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United States Department of State / Papers relating to the foreign relations of the United States, with the annual message of the president transmitted to Congress December 7, 1903

Venezuela,   pp. 788-808 PDF (6.6 MB)

Page 808

  k/~. Hay to Jib. Hussett~ 
     Was/iin~~ton, Play 15, 1903. 
 SIR: I have to acknowledge the receipt of your No. 170, of the 26th ultimo,
in which attention is called to article 14 of the law passed by the Venezuelan
Congress approved April 16, 1903, which reads as follows: 
 The National Executive can not issue consular or vice-consular exequaturs
to perSons engaged in commerce. 
 You ask for specific instructions in case an exequatur is refused an American
vice-consul or consular agent who comes within the category of persons engaged
in commerce. 
 The right of consular representation between civilized states is established
by the law of nations, and this unquestionable right is implied by the language
of the article quoted. Yet it imposes such restrictions on its practical
enjoyment as goes far to impair the advantageous enjoyment of the right itself.
For, as is well known, many of these minor officials receive such small salaries
and emoluments from their governments that it would be impossible for them
to exercise and enjoy their official functions unless they were permitted
to engage in commerce. 
 The effect, therefore, of carrying out the provisions of article 14 would
in these cases be the denial to the friendly Government of the United States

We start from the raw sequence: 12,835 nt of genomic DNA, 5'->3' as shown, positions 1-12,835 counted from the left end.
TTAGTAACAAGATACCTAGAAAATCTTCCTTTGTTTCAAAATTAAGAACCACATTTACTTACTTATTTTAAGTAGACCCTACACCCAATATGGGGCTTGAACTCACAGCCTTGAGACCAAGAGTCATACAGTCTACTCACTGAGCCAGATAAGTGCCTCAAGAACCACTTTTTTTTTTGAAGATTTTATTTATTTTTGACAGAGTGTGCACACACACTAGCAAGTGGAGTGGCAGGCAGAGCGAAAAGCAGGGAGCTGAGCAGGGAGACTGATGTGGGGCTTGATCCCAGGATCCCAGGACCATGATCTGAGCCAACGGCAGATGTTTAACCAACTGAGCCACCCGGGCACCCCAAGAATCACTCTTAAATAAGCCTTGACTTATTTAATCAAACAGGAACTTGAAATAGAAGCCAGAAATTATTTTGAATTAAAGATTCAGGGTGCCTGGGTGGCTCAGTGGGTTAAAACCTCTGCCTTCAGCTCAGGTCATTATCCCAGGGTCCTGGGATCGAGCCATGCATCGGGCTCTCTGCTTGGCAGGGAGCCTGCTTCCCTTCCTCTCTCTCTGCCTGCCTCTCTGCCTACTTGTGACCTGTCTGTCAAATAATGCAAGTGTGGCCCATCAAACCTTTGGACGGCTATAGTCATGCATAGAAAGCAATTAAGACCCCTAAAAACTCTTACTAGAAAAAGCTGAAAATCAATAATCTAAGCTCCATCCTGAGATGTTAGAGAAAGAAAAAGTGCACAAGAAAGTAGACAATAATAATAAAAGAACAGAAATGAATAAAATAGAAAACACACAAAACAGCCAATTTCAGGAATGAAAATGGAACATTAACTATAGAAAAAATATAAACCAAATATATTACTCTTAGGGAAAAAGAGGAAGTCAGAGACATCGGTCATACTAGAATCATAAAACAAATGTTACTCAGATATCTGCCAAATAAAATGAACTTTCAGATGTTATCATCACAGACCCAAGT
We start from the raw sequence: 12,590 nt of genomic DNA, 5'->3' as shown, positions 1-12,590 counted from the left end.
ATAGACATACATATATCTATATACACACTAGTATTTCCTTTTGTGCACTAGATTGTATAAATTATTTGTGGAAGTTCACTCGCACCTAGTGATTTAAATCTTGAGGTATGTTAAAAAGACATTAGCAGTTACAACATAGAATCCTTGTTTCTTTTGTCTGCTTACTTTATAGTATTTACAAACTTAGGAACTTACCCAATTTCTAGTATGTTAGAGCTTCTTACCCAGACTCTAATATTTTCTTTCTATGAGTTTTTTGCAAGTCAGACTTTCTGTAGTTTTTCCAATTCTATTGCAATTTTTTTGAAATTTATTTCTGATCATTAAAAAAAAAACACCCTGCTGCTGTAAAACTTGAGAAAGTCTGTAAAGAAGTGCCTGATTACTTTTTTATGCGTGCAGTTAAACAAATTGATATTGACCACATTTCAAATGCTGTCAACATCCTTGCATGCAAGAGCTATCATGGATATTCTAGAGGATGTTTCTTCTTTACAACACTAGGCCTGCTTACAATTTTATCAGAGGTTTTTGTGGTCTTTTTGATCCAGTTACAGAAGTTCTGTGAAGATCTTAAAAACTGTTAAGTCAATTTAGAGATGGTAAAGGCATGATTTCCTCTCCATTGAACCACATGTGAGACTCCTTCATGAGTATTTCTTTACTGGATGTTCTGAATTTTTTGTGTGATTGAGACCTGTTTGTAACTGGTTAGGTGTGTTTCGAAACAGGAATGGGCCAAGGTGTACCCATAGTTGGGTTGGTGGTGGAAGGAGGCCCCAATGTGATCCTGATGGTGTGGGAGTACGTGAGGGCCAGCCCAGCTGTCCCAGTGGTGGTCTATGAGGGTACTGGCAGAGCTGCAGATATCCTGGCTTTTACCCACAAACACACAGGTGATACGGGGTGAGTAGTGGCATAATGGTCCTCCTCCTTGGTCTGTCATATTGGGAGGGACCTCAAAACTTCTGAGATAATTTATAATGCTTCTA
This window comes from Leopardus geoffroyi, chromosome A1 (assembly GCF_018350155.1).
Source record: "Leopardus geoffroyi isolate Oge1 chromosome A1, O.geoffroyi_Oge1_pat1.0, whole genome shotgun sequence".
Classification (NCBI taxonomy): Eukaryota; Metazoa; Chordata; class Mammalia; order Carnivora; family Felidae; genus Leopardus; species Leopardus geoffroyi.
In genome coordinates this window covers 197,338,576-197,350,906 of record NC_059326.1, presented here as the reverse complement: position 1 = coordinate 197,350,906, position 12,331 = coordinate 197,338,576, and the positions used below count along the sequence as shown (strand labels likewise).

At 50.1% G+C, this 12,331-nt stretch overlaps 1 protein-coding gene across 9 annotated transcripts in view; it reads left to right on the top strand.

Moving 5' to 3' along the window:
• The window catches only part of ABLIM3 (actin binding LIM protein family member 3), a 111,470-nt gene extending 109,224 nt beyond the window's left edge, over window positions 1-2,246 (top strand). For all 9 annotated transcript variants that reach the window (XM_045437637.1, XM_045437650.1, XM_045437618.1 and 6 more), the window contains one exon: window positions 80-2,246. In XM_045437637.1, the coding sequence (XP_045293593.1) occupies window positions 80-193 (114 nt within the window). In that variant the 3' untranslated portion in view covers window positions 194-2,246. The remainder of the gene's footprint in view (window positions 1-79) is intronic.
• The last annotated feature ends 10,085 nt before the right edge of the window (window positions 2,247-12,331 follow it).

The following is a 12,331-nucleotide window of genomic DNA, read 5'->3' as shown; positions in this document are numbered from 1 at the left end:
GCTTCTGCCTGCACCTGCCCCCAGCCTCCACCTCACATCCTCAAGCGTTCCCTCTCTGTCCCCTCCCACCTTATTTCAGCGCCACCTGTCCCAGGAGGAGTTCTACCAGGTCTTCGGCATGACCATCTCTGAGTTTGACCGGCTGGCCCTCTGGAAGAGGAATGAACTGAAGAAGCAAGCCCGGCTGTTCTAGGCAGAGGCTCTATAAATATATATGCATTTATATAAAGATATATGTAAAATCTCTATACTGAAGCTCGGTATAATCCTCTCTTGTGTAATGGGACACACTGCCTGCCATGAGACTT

of the right of consular representation. This Government, however, would
be reluctant to believe that the friendly Government of Venezuela would decline
to allow to the United States the privilege in question, if such would be
the effect of putting into operation the article. You will, therefore, should
the case mentioned in your dispatch arise, bring these views to the attention
of the Venezuelan Government and earnestly express the grave concern with
which the United States Government would regard the refusal to or the withdrawal
from its vice-consuls or consular agents of their exequaturs on account of
their enjoyment of the customary privilege of engaging in commerce. For it
would practically result in an abnormal limitation of the right of consular
representation, which is sanctioned by the usages/and customs of nations
and is one of the most striking evidences of their common civilization. 
 I am, etc., JOHN HAY. 

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